How long does Jon Singleton have before the Houston Astros give up on him?
Houston Astros fans are familiar with the continuing story of Jon Singleton, the slugger who can’t solve Major League pitching. Astros fans also remember the similar story of J.D. Martinez, a man the Astros gave up on and who then became a big league star.
Singleton, 24, was acquired in 2011 from the Phillies in the Hunter Pence trade and was expected to take over first base and provide much-needed punch in what was then an anemic lineup. Signed to a big salary in 2014, Singleton has yet to live up to his potential of becoming a solid big league hitter. In parts of two seasons, Singleton has played 114 games, hitting .171/.290/.331, with 14 home runs, 50 RBI, 60 walks, and 151 strikeouts. His Triple-A line in three seasons (2013-2015) is .247/.363/.467, with 42 home runs, and 152 RBI.
Singleton was recently sent to Triple-A after Tyler White and Matt Duffy won spots on the Astros Opening Day roster in what may have been Singleton’s last chance at sticking with the Astros. Have they given up too soon on this slugger? Recent Houston history includes another man who joined the Astros with promise, had similar difficulty with big league pitching, and was sent packing, as it turned out, too soon.
Martinez made his Major League debut in July 2011 during the purge summer when the Astros housecleaning and rebuilding began. Martinez came directly from Double-A Corpus Christi, two weeks after his teammate Jose Altuve made the same unusual jump. Martinez hit a respectable .274 in 53 games that year for Houston, leading many of us to think he would become the guy we needed – a solid hitter and fielder.
But then the shine began to dull, and J.D. slipped at the plate. Over his three years with the Astros, Martinez hit .251/.300/.387, with 24 home runs, 126 RBI, 63 walks, and 226 strikeouts. The Astros released him on March 22, 2014, and two days later, the Detroit Tigers signed him to a minor league deal. Martinez went to Triple-A Toledo, and in the first 17 games of the minor league season, he tore up International League pitching, hitting .308, with 10 home runs, and 22 RBI.
The Tigers waited no longer to see if his Triple-A success would translate to the big leagues, quickly installing him in the Detroit outfield. It didn’t take long to find out that Martinez had found a new home. He went on to hit .315 in 123 big league games in 2014, with 23 home runs, and 76 RBI. He continued his assault on big league pitching in 2015, hitting .282, with 38 home runs, 102 RBI, and making the AL All-Star team.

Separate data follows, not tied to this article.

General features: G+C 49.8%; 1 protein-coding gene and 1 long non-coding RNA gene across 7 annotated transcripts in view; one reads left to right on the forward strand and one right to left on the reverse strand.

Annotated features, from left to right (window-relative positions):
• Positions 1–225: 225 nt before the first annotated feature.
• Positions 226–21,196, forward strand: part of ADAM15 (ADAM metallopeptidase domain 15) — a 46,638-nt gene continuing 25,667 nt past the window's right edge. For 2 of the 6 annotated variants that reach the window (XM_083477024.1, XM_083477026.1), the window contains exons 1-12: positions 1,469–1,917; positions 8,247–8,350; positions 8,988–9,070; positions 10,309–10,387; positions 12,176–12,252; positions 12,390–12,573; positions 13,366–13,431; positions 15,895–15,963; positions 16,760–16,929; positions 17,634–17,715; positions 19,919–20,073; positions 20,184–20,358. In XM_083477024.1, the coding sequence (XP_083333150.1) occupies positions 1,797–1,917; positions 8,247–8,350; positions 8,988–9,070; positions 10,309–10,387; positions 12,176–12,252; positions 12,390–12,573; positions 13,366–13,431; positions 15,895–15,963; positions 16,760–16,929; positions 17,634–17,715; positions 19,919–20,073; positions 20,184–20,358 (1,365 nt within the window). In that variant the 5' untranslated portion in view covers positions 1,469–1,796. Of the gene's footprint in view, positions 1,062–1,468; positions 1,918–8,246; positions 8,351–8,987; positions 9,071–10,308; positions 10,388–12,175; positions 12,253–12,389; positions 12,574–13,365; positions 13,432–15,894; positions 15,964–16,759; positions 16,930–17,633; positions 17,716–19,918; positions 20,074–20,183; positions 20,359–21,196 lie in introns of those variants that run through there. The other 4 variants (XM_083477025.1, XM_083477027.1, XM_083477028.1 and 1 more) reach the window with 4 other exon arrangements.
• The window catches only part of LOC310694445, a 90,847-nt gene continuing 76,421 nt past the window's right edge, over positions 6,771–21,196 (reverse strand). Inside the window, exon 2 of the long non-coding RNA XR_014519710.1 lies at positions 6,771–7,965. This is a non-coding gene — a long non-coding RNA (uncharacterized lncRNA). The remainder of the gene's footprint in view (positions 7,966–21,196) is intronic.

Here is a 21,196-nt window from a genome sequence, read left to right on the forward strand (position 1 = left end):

There was no way the Astros could know that Martinez would suddenly blossom with Detroit. Could they have afforded to give him more time? Yes, however, at some point with every player, a decision must be made whether they should continue to expend time and resources on someone who may have already reached his peak.
Obviously, the Astros are nearing that decision time with Singleton. Has he already shown his maximum as a big league player? Will more time in Triple-A help him to get where he needs to be as a player?
Part of this problem is the focus on the young phenoms moving up through the minor leagues. Houston has an extremely deep farm system, with several players offering promise. So far, Singleton’s attempts to win the Astros first base job have fallen short, and he does not have much time remaining to prove that he is big league material. We saw White leap ahead of Singleton when he had a great Spring Training and he made the Astros Opening Day roster. If White falters, A.J. Reed, a slugger with tremendous potential, awaits his chance. Adding to the problem is that the Astros are a competitive team, and they don’t have time for auditions. Anyone not producing and contributing is not going to have much time to work it out.
Of course, Singleton is not Martinez. There is no guarantee either way, and that is why the Astros need to hang on for a while. Singleton starts 2016 at Triple-A Fresno and will continue to gain experience, waiting for another chance. He will probably spend most of his season with Fresno at DH with Reed expected to get most of the playing time at first base. Reed will almost surely be called up to the Astros early in the season, further pushing Singleton to the sidelines. This may be Singleton’s last chance to stay in the Houston organization.
Regardless of what happens with White and Reed, the Astros need to wait out the 2016 season before giving up on Singleton. He won’t get much time in an Astros uniform because, as mentioned, they don’t have time for tryouts, so his chances of making the Astros roster are slimmer than ever. However, with the lesson of Martinez fresh in our minds, let’s not give up too soon on Singleton.
**Stats from Baseball-Reference**